The identification of peptides presented by multiple MHC class II haplotypes is an important goal of epitope discovery efforts, and in this case could help efforts to induce and track poxvirus immunity in a larger segment of the populations. In previous work, several HLA-DR-restricted epitopes from a variety of proteins have been shown to be presented by multiple class II MHC proteins [44–46]. This is a reflection of the similarity of peptide binding preferences within the HLA-DR family of alleles, all of which share a conserved alpha subunit that contributes much of the surface area of the important P1 and P9 pockets . Moreover, HLA-DR1 (DRB1*0101) is considered an exemplar of a large fraction of the entire HLA-DR family, as most HLA-DR1-binding peptides also bind well to other HLA-DR alleles [48,49]. For example, each of the peptides in Table 1 is predicted by a matrix-based binding algorithm  to bind to many different alleles in the HLA-DR family, with a minimum of 11 predicted binding alleles and an average of 37 out of 51 total HLA-DR alleles considered in the analysis (Table 2).
To evaluate the ability of the peptide pools to be recognized by vaccinia-specific T cells in the context of other HLA-DR alleles, we raised TCLs as above from blood samples of five individuals with other haplotypes (Table 3). This second group was highly heterogeneous with respect to their MHC haplotypes, age, and exposure to the virus. Volunteers SL101 and SL135 were immunized once and volunteer SL107 twice, volunteer SL136 was accidentally infected twice while working with the Western reserve strain of vaccinia virus (WR), and volunteer SL137 had no previous exposure to vaccinia virus. TCLs from these donors were tested for their ability to recognize the peptide pools as described above. In spite of the variability in this group, TCLs raised from each of the vaccinia exposed donors recognize pools 4 and 5 (Figure 3C); these pools were recognized best by the immunized DR1 donor (Figure 3A and and3B).3B). Pool 3 was recognized by two of the three immunized donors and by the infected donor (SL136). Pools 2 and 6 were also recognized by three of four vaccinia-exposed donors. Interestingly, only in the infected donor did we observe a significant response to pool 6. Pool 1 was recognized by T cells from only one of the immunized donors, and pool 7 induced a higher number of IFN-γ cells in the non-immunized donor as observed also in the HLA-DR1 donors. Thus, despite the differences in MHC haplotype, the vaccinia-exposed donors followed a similar pattern of reactivity described above for the immunized DR1 donors. The magnitude of the responses do not seem to correlate with the number of doses in this small cohort of volunteers, since donor SL135, immunized once, recognizes at a higher frequency a larger number of pools than does donor SL107, immunized twice (Table 3).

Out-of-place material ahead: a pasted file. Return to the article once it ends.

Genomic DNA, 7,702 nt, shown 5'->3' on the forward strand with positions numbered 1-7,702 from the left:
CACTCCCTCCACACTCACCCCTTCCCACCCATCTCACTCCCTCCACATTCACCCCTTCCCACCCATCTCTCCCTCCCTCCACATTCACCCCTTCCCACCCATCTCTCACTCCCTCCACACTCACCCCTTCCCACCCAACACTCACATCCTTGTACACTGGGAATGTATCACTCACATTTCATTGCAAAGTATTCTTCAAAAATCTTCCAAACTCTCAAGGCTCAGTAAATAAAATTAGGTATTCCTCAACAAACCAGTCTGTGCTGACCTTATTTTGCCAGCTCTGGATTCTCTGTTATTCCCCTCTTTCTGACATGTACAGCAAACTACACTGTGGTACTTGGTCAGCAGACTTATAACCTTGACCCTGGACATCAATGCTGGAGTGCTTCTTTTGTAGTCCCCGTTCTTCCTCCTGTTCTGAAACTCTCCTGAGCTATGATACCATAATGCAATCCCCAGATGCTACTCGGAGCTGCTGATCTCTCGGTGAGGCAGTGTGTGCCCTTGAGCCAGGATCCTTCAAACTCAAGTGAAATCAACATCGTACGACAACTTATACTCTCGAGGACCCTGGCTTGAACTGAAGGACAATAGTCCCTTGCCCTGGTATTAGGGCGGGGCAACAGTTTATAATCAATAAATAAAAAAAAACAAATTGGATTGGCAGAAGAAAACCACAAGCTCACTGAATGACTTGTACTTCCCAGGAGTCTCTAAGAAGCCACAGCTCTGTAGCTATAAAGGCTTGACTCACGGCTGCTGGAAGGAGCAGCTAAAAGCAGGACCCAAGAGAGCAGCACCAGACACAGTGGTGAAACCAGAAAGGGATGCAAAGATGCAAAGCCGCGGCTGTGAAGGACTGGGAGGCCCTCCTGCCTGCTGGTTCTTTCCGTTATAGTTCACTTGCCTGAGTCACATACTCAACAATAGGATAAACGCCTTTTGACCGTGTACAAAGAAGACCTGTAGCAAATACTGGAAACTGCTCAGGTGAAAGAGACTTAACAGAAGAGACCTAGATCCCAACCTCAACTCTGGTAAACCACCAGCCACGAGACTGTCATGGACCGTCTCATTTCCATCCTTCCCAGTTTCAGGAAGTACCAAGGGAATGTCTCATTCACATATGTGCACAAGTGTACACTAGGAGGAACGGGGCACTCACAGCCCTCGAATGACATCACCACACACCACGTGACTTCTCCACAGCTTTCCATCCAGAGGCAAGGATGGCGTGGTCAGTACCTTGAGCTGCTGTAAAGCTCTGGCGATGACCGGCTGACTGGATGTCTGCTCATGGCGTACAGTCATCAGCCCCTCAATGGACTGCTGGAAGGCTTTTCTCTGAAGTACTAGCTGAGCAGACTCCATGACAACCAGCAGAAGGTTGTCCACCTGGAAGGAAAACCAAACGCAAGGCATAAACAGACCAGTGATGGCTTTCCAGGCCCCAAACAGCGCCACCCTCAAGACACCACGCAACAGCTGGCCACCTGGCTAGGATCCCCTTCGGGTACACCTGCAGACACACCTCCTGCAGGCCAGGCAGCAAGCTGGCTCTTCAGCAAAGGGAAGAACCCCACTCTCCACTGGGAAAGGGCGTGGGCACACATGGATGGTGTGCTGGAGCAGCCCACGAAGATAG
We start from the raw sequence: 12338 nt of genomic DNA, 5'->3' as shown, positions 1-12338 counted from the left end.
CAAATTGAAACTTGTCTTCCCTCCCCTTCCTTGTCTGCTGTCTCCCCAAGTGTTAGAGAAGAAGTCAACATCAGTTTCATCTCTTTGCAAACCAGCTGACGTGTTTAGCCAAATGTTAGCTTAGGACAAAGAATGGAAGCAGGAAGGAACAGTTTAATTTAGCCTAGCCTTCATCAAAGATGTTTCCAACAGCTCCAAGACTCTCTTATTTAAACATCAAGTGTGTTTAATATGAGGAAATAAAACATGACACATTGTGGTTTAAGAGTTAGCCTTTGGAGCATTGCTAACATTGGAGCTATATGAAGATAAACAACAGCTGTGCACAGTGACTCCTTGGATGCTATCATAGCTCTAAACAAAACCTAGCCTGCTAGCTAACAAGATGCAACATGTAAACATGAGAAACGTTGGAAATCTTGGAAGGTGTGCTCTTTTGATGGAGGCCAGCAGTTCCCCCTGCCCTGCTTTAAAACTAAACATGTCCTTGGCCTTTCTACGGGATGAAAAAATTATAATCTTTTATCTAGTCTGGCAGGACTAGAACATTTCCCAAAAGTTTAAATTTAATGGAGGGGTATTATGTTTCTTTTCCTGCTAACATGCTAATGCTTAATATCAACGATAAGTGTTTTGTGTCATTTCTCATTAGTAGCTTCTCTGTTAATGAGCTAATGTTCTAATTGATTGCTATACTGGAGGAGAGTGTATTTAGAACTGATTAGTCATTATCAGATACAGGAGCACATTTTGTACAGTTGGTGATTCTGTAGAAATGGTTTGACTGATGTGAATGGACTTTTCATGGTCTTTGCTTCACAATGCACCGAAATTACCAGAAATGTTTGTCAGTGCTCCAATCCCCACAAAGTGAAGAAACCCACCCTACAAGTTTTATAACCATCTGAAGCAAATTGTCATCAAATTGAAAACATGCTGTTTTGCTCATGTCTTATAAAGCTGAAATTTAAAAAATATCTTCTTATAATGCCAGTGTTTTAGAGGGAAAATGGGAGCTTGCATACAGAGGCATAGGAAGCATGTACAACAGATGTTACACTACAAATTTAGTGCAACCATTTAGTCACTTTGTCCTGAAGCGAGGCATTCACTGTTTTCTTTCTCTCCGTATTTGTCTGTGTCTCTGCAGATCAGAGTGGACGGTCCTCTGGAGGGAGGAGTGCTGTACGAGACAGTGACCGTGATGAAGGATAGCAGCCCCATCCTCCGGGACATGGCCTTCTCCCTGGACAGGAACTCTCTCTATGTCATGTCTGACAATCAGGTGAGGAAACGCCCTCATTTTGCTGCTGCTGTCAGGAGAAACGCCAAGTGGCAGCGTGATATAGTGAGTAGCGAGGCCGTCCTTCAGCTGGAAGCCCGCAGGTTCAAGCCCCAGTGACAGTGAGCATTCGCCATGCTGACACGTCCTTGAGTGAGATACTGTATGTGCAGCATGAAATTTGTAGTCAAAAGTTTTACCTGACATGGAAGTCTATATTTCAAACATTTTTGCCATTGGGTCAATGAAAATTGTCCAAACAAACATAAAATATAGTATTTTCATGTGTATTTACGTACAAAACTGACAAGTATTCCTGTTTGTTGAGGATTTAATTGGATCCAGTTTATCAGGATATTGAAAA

To define the particular peptides recognized in a given pool, TCLs from the responding donors were tested separately with each of the individual peptides present in the peptide pools (Figure 4). The overall analysis of the response to individual peptides indicates that several of the peptides are recognized by TCLs from multiple donors with roughly similar patterns despite the differences in MHC haplotypes, but also that the donors differ in the breadth of their responses against these peptides.
This pool contains the peptides with the highest relative affinity for DRB1*0101 molecules and was recognized at significant levels by two of the four immunized donors, the DR1+ donor SL131 and donor SL135. We therefore studied TCLs from these two donors and found that T cell responses in this pool are directed mainly to peptide 345 (Figure 4A). A second in vitro stimulation of these TCLs with the crude preparation of heat-inactivated vaccinia virus reveals IFN-γ responses in SL131 to peptides 308, 314, and 327 (Figure S2).
Peptide pool 2 was recognized at a relatively low level by some of the immunized volunteers and by the infected donor. Since the infected donor's (SL136) response was three to six times higher than that of the other three volunteers, we mapped the response only in SL136. In this case the response to the peptide pool is directed to peptide 337 (Figure 4B). The remaining peptides in this pool do not induce IFN-γ responses even after a second in vitro stimulation of the TCL (Figure S2).